Enablement Mechanisms: From “Push versus Pull” To “Be Inspired!”

Providing all the content that was available to the sales force and let them search – that’s where sales enablement has its early roots. Stand-alone knowledge management and enablement platforms were invented, sold and implemented. Everything was designed to provide content on a platform for sales. Various search options and taxonomies often made it difficult for salespeople to quickly find what they were looking for. Many of us walked this sometimes painful path.

Was that a push or a pull approach? It depends…

As a sales enablement leader, you may look at this issue from this role’s perspective. Then, it is a push approach; pushing everything you have on enablement content to sales. Now, change the perspective to the salesperson, and it is just the other way around. They don’t feel pushed; as everything depends on their initiative. They have to take the initiative; they have to search to find what they need. For them, it’s more of a pull approach.

Nowadays, sales enablement strives for enablement solutions that are highly integrated with the CRM landscape. The aim is to provide the right enablement and client-facing content at the right time for salespeople when they need it, along the stages of their opportunities. It depends on enablement to create a modular enablement framework that leads to these “customer challenge/industry/buyer role/deal stage” matches. The salespeople are at the receiving end. Again, it depends on your perspective whether you may consider this as a push or pull approach. Ask ten people with different roles in the same industry, and you will get as many push as pull answers.

The “pull versus push” question actually describes a content delivery mechanism, depending on our perspective and interpretation. Why not take these approaches to a level of more descriptive imperatives from the customer’s perspective? Imperatives for salespeople, the enablement clients. Then, approaches that are based on salespeople’s responsibility to search in order to get what they need can be described as “Search & Find.” This is not exactly what salespeople like to do or what makes them really effective. Approaches that provide client-facing and internal content at the salespeople’s fingertips, exactly when they need it and how they need it, can be described as “Be Inspired!” approaches.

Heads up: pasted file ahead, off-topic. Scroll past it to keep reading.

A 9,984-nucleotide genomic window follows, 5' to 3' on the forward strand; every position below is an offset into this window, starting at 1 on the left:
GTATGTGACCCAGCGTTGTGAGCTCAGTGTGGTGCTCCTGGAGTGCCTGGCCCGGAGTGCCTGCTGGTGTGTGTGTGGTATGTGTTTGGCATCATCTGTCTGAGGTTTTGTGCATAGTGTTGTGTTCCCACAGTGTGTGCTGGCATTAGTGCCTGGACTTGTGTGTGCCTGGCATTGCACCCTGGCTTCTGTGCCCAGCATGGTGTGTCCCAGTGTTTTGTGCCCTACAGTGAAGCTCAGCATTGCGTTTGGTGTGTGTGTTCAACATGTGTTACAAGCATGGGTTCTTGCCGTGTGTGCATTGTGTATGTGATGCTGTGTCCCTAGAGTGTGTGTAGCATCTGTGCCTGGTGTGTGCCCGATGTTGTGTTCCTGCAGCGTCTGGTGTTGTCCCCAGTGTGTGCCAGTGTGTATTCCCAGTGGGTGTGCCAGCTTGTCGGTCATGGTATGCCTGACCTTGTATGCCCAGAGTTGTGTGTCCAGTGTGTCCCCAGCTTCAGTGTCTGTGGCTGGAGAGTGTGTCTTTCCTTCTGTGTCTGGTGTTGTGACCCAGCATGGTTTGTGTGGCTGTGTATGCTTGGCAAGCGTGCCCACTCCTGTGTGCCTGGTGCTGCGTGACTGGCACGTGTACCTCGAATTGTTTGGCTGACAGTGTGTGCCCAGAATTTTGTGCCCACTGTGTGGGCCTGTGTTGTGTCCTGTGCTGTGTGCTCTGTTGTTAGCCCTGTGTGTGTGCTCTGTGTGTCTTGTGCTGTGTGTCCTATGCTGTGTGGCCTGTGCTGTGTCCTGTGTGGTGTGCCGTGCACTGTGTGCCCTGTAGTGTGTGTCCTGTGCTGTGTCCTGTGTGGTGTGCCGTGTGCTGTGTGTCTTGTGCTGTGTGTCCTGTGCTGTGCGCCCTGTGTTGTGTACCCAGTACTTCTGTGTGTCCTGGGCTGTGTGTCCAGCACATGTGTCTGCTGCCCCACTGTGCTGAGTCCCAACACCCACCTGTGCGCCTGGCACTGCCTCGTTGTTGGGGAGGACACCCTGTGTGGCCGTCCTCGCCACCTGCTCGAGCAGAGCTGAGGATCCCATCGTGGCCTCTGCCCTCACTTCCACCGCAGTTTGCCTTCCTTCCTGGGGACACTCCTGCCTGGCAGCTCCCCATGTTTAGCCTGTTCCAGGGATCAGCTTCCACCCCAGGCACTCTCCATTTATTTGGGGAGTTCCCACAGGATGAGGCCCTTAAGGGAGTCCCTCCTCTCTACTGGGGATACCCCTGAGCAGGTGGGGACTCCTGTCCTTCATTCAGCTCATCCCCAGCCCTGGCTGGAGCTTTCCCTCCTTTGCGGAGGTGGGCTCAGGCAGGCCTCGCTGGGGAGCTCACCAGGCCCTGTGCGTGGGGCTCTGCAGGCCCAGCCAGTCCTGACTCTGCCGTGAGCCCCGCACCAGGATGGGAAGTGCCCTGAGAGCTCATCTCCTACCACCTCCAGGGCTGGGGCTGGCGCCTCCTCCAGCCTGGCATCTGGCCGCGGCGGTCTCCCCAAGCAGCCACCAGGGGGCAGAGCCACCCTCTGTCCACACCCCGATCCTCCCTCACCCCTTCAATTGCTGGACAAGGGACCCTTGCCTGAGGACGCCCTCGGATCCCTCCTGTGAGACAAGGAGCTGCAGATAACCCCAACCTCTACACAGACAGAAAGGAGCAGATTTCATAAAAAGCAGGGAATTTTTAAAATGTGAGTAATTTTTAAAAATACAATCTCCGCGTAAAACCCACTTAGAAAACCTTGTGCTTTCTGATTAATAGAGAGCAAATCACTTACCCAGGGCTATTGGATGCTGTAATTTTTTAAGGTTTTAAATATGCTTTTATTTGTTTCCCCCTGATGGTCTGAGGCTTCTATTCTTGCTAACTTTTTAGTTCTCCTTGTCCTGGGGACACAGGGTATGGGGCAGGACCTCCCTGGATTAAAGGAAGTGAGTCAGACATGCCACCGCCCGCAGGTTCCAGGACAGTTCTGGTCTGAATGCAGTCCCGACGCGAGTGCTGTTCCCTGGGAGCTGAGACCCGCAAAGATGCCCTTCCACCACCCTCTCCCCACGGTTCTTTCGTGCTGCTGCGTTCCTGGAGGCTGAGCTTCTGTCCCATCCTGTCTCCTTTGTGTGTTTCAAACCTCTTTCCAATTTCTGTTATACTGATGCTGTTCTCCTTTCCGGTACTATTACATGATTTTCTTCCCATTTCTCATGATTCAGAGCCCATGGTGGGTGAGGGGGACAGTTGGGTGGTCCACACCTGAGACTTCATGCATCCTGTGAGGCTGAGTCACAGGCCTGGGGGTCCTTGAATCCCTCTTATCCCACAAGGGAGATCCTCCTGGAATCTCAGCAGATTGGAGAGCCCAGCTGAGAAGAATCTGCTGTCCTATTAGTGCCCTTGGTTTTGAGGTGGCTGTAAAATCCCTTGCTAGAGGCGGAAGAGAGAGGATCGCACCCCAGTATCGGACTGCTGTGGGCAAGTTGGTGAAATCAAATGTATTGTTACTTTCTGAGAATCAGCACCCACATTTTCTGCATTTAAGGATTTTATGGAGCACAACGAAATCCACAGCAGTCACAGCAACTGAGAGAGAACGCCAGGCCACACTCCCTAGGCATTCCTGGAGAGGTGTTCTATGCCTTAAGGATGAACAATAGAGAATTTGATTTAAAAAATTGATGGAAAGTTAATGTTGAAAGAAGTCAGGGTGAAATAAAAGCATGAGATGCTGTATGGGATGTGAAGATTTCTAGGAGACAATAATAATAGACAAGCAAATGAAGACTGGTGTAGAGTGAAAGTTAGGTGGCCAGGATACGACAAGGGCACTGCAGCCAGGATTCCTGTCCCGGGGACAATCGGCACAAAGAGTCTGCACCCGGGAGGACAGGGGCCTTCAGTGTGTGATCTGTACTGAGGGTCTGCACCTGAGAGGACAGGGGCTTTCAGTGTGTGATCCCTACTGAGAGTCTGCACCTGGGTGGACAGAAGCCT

“Be Inspired!” models in sales enablement – think about design, content services, technology and adoption

  • “Be Inspired” design means designing a customer core sales enablement framework. The customer’s journey and all involved stakeholders are the design points. The customer’s journey has to be mapped to the internal process landscape, from marketing to sales and  services/delivery. The goal is creating tangible value for customers, to help them to achieve their desired results and wins.
  • “Be Inspired” content services are tailored to the different phases of the customer’s journey, and then tailored to the relevant buyer roles in different industries and to different situations. In complex B2B environments, it’s hard to predict what a salesperson will need in which exact combination. That’s why content modules became more and more important. Ideally, those modules are designed as templates that allow salespeople to edit and customize customer-facing content, powered by technology where appropriate.
  • “Be Inspired” enablement technology is integrated with CRM systems. Salespeople don’t have to go to another system, log in, and search for what they need. Pull technology suggests content (and related training services) based on the characteristics of salespeople’s opportunities and accounts. To make this mechanism work, the customer-core enablement framework and the content creation process as described above are an essential foundation. The future vision of success is that salespeople have one collaborative platform they are working with.  The foundation is often the CRM system that integrates enablement and playbook systems, learning content, and predictive analytics to support them along their deals. Additionally, those platforms provide the foundation for the frontline sales managers’ coaching approach.
  • “Be Inspired” adoption is the ultimate advantage. All the efforts that have to be made earlier regarding the customer-core enablement process are worth the energy. Adoption will be much easier. When salespeople don’t need to go to another system, when they get the content (and related training refreshers) they need at their fingertips, pull systems unfold their ultimate advantage – increasing productivity and performance and higher adoption rates.

“Be Inspired” enablement systems are designed for salespeople. “Be Inspired!” systems give them what they need, when they need it, on all devices and wherever they currently are, at the pace of technology.

Interested in more details? Join me for my session at the Qvidian Connect Conference, March 24, 3:15pm in San Antonio, TX.

 

Enablement Mechanisms: From “Push versus Pull” To “Be Inspired!”